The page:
By, February 19, 2020
The Trump administration is seeking extradition of WikiLeaks founderJulian Assange to the United States for trial on charges carrying 175 years in prison. On February 24, a court in the U.K. will hold a hearing to determine whether to grant Trump’s request. The treaty between the U.S. and the U.K. prohibits extradition for a “political offense.” Assange was indicted for exposing U.S. war crimes in Iraq and Afghanistan. That is a classic political offense. Moreover, Assange’s extradition would violate the legal prohibition against sending a person to a country where he is in danger of being tortured.
By, February 19, 2020
When we speak about dictatorships, we call this brainwashing: the conquest of minds. It is a truth we rarely apply to our own societies, regardless of the trail of blood that leads back to us and which never dries.
WikiLeaks has exposed this. That is why Assange is in a maximum security prison in London facing concocted political charges in America, and why he has shamed so many of those paid to keep the record straight. Watch these journalists now look for cover as it dawns on them that the American fascists who have come for Assange may come for them, not least those on the Guardian who collaborated with WikiLeaks and won prizes and secured lucrative book and Hollywood deals based on his work, before turning on him.
By, February 18, 2020
On Nov 22, 2019, we, a group of more than 60 medical doctors, wrote to the UK Home Secretary to express our serious concerns about the physical and mental health of Julian Assange.1 In our letter,1 we documented a history of denial of access to health care and prolonged psychological torture. It requested that Assange be transferred from Belmarsh prison to a university teaching hospital for medical assessment and treatment. Faced with evidence of untreated and ongoing torture, we also raised the question as to Assange’s fitness to participate in US extradition proceedings.
By, February 14, 2020
The problem for the propaganda system targeting Assange is that Melzer is not just someone blogging on the internet; he is the UN Special Rapporteur on Torture. In addition, he is a professor of international law at the University of Glasgow and holds the Human Rights Chair at the Geneva Academy of International Humanitarian Law and Human Rights in Switzerland, where he has been teaching since 2009, including as the Swiss Chair of International Humanitarian Law (2011–2013). Melzer even speaks fluent Swedish. In other words, it is hard to imagine anyone better qualified to comment on the Assange case.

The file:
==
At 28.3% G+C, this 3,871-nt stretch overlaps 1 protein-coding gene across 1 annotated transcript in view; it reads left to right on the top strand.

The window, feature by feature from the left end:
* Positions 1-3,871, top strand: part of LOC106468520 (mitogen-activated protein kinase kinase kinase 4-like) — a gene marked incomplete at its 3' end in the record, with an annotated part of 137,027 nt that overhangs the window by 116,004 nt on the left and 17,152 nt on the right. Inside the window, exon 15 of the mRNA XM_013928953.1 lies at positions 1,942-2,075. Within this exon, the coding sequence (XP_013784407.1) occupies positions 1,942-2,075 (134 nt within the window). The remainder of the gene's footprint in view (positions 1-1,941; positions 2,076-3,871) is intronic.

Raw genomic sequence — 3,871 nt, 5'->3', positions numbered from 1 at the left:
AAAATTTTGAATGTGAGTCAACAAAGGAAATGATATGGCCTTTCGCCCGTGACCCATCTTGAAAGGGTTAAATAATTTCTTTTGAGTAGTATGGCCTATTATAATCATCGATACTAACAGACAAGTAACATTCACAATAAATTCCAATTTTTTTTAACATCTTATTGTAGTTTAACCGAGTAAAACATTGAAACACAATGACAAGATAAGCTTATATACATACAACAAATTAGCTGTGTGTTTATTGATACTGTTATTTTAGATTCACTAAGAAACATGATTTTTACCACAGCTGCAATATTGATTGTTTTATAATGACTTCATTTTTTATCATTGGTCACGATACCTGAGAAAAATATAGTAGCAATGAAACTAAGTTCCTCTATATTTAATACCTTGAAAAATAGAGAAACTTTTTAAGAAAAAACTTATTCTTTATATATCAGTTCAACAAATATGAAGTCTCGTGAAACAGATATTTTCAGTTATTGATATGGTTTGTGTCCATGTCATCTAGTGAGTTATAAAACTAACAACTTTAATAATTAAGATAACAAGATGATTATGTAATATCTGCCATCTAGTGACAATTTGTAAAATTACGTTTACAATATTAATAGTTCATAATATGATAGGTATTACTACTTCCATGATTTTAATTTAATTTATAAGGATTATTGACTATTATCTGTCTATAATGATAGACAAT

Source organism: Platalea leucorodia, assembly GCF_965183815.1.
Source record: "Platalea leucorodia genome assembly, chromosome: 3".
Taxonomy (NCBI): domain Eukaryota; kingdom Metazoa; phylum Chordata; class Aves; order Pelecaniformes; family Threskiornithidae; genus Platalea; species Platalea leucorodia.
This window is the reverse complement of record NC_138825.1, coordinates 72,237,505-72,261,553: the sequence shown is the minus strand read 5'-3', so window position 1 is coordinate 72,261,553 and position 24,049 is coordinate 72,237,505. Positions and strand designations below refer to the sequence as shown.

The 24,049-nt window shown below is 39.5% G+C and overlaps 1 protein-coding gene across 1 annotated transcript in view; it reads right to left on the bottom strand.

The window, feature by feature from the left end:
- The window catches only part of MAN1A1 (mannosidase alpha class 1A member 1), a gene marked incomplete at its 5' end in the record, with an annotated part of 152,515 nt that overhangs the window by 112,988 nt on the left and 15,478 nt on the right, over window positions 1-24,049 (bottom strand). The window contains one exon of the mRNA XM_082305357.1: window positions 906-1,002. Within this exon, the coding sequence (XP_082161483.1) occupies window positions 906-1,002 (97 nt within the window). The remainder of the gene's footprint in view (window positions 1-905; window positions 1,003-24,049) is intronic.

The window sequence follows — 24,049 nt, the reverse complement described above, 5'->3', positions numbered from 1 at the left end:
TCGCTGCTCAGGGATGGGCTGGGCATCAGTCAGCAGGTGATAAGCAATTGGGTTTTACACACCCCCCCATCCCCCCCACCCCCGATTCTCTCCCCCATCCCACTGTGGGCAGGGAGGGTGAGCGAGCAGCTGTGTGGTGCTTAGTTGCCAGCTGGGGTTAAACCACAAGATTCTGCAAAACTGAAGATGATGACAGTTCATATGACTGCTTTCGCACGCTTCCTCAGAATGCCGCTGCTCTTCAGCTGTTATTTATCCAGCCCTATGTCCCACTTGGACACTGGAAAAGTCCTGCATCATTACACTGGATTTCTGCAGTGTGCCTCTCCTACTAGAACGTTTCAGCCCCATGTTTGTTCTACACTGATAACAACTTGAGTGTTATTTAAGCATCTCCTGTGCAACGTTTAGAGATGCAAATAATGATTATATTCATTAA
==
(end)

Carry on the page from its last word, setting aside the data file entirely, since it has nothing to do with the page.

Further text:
By, February 10, 2020
A made-up rape allegation and fabricated evidence in Sweden, pressure from the UK not to drop the case, a biased judge, detention in a maximum security prison, psychological torture – and soon extradition to the U.S., where he could face up to 175 years in prison for exposing war crimes. For the first time, the UN Special Rapporteur on Torture, Nils Melzer, speaks in detail about the explosive findings of his investigation into the case of Wikileaks founder Julian Assange.
By, February 09, 2020
Truth has broken through for those confused about how a publisher ended up in a maximum security prison in London with a one-way extradition ticket to court in the U.S. and the rest of his life behind bars.
One of the main German TV channels (ZDF) ran two prime-time segments on Wednesday night exposing authorities in Sweden for having “made up” the story about Julian Assange being a rapist.
By, February 07, 2020
Just to recap, Julian Assange, the former Wikileaks editor, was arrested last year after spending years incarcerated in the Ecuadorian embassy, where he sought asylum for fear of being deported to the US to face charges relating to his publication of leaked documents. It was back in 2010 that Wikileaks published damning evidence of torture and unlawful killings carried out by the US army, provided for by Chelsea Manning. He subsequently was wanted by Sweden on charges of rape, charges which have since been dropped, and which it has been suggested were part of a set-up to engineer Assange’s deportation to the US. Ecuador finally gave him up to the UK authorities last April, by inviting them into the embassy to extract Assange, after seven years of interment within the embassy walls.
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